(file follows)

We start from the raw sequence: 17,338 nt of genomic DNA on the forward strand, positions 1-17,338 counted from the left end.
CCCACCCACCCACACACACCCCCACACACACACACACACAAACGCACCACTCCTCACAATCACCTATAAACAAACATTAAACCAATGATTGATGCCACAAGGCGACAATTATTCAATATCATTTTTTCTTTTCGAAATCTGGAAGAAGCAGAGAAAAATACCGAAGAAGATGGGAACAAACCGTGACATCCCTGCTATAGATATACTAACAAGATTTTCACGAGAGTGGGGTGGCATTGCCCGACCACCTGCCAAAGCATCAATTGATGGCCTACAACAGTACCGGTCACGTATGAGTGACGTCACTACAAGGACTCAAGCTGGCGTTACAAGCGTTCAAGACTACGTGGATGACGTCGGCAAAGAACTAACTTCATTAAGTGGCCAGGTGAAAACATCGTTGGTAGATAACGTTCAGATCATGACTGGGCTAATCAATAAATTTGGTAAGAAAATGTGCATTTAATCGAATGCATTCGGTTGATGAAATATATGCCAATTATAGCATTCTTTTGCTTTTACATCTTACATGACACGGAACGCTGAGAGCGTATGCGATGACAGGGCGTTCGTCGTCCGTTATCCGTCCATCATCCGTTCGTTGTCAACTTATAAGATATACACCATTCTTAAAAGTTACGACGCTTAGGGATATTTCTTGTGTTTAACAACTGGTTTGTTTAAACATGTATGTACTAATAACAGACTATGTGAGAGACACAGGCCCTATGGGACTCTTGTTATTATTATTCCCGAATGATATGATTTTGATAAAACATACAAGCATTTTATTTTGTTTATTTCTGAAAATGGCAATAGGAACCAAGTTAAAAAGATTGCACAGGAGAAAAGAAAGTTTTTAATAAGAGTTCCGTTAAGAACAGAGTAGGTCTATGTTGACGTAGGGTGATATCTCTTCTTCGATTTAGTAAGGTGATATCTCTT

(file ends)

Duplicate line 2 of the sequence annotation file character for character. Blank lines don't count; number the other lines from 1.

CCCACCCACCCACACACACCCCCACACACACACACACACAAACGCACCACTCCTCACAATCACCTATAAACAAACATTAAACCAATGATTGATGCCACAAGGCGACAATTATTCAATATCATTTTTTCTTTTCGAAATCTGGAAGAAGCAGAGAAAAATACCGAAGAAGATGGGAACAAACCGTGACATCCCTGCTATAGATATACTAACAAGATTTTCACGAGAGTGGGGTGGCATTGCCCGACCACCTGCCAAAGCATCAATTGATGGCCTACAACAGTACCGGTCACGTATGAGTGACGTCACTACAAGGACTCAAGCTGGCGTTACAAGCGTTCAAGACTACGTGGATGACGTCGGCAAAGAACTAACTTCATTAAGTGGCCAGGTGAAAACATCGTTGGTAGATAACGTTCAGATCATGACTGGGCTAATCAATAAATTTGGTAAGAAAATGTGCATTTAATCGAATGCATTCGGTTGATGAAATATATGCCAATTATAGCATTCTTTTGCTTTTACATCTTACATGACACGGAACGCTGAGAGCGTATGCGATGACAGGGCGTTCGTCGTCCGTTATCCGTCCATCATCCGTTCGTTGTCAACTTATAAGATATACACCATTCTTAAAAGTTACGACGCTTAGGGATATTTCTTGTGTTTAACAACTGGTTTGTTTAAACATGTATGTACTAATAACAGACTATGTGAGAGACACAGGCCCTATGGGACTCTTGTTATTATTATTCCCGAATGATATGATTTTGATAAAACATACAAGCATTTTATTTTGTTTATTTCTGAAAATGGCAATAGGAACCAAGTTAAAAAGATTGCACAGGAGAAAAGAAAGTTTTTAATAAGAGTTCCGTTAAGAACAGAGTAGGTCTATGTTGACGTAGGGTGATATCTCTTCTTCGATTTAGTAAGGTGATATCTCTT